Govt making it easier for businesses to sell liquor
Government is looking to make it easier for shop keepers, vendors and local event planners to buy and sell alcoholic beverages, particularly at high-volume times such as Crop Over.
Minister of International Business, Commerce, Industry and Small Business Development Donville Inniss revealed today that a new Administration and Liquor Licensing Act was currently in the works and that it will form part of a comprehensive policy paper that is scheduled to go before Cabinet by January 15 next year.
The recommendations arose out of a near two-hour stakeholders meeting this afternoon which discussed ways of improving the current liquor licensing regime, which was in place from since 1967, and which was described as “too frustrating, time consuming, onerous, fragmented and lacking in business friendliness”.
It is therefore being recommended that the system should no longer be administered by the magistrates’ courts, but by a liquor licensing board that is due to be established within Inniss’ ministry.
Recommendations have also been made for licences to be issued on an annual basis, fees from which earned the Government $1.6 million for the 2015-2016 financial year.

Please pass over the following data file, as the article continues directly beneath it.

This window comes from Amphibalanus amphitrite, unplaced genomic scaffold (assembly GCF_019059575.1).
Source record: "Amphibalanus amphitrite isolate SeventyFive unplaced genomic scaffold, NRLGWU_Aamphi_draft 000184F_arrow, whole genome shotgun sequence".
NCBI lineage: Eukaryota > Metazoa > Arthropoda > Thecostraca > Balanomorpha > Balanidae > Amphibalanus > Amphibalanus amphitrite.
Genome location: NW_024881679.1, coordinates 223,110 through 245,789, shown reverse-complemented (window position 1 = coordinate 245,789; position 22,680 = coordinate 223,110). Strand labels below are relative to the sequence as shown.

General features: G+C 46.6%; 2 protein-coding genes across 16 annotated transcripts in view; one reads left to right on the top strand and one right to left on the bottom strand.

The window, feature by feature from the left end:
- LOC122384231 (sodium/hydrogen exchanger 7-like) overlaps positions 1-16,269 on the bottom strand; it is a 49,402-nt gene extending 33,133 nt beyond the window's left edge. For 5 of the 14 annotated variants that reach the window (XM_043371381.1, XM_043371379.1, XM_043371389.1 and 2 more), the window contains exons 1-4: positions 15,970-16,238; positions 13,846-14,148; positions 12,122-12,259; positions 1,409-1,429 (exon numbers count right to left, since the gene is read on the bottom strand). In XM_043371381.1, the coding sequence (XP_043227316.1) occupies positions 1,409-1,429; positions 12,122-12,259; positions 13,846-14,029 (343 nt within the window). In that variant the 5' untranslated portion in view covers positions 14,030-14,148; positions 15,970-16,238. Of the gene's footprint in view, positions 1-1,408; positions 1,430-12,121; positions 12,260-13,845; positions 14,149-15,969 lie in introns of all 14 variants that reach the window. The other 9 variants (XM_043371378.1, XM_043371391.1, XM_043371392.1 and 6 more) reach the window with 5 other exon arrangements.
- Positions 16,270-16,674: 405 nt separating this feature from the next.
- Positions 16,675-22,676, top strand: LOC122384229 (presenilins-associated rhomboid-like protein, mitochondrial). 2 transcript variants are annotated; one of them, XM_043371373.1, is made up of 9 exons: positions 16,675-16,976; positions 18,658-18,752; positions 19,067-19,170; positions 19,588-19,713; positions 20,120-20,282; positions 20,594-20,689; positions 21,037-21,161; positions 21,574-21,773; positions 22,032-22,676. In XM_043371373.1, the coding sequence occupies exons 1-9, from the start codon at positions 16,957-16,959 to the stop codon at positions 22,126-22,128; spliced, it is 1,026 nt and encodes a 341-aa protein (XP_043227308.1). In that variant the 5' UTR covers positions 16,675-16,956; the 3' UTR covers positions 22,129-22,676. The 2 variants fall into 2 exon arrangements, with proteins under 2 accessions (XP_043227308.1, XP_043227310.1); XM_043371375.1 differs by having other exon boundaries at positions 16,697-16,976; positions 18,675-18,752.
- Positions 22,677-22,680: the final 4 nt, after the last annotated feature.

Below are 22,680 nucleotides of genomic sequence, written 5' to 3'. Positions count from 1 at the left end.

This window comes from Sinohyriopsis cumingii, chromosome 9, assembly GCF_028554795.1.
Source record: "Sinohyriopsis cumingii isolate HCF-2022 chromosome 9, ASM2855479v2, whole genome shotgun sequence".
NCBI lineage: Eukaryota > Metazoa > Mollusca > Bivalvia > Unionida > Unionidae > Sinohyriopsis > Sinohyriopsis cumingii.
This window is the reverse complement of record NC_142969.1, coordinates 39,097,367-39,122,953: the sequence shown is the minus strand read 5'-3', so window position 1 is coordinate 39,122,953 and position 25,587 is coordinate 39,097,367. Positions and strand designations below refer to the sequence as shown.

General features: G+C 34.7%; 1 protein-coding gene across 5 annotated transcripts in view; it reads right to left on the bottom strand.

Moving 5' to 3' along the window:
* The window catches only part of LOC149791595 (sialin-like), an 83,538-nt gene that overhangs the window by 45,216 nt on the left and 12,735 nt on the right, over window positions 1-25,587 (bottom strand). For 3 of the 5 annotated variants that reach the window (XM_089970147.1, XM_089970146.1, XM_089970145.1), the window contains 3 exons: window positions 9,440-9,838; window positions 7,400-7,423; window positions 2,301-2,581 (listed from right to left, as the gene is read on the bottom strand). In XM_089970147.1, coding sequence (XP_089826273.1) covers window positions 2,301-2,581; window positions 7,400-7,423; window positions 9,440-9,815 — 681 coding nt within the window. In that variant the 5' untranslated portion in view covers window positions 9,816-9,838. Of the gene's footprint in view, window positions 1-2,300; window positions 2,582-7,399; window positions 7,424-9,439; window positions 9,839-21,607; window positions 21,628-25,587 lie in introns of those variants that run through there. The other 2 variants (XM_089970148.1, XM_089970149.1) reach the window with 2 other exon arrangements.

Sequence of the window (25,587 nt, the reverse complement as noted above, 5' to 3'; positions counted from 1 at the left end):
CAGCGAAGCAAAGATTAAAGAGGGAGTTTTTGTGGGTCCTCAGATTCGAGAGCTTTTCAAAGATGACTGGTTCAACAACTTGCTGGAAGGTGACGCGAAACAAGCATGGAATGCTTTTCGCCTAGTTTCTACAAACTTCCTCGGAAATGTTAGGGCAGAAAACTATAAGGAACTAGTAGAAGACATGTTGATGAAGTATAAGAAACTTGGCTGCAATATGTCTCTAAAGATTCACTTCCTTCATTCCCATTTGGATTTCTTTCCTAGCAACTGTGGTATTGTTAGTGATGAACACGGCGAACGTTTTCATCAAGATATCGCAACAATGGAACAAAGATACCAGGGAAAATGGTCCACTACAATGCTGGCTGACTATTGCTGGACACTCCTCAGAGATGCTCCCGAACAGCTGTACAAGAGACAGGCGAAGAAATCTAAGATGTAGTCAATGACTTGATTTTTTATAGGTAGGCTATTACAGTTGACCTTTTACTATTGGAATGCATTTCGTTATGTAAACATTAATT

“So if you obtain a liquor licence on July 15 this year, it shall remain in force until July 14 next year . . . so that people don’t have wait until the end of the year,” explained Inniss, who suggested that the staggered system would be of “tremendous” benefit to both administrators and licensees.
He also said consideration was being given to the issuing of seasonal or occasional licences, as he zeroed in on Barbados’ premiere cultural festival.
“If you take for example the Crop Over season, which is very critical to us . . . three month period . . . and therein, you find they are subject to the same regime, you have to, let’s say, apply for a licence for Kadooment Day, one for Foreday Morning Jam, one for Spring Garden, Bridgetown Market . . .
“We want to say, ‘look, this is a season. We know there is a series of activities occurring over a three-month period. Let us just consider issuing a licence for the season’,” he explained.
While acknowledging the risk of persons becoming drunk, the Cabinet Minister did not believe that all liquor licences should expire at ten o’clock at night. However, as far as noise was concerned, he assured that Government would be seeking to strike a judicious balance between the need for peace and quiet by residents, and the commercial interests of the licensees.
As for the overall social impact of selling alcohol, Inniss said: “At the end of the day, we are mindful that whilst we don’t want to be overly restrictive in the sale of alcohol, we don’t want it to be done in a manner that poses great risk to the vulnerable in society . . . particularly young people.”
Therefore, he said, the new regulations would make provision for restricting young people under a certain age from consuming alcohol, considering that the existing law only prohibits the selling of such beverages to under-18s.
Today’s meeting was attended by representatives from such agencies as the Royal Barbados Police Force, the Ministry of Health, the Judiciary and the National Council on Substance Abuse.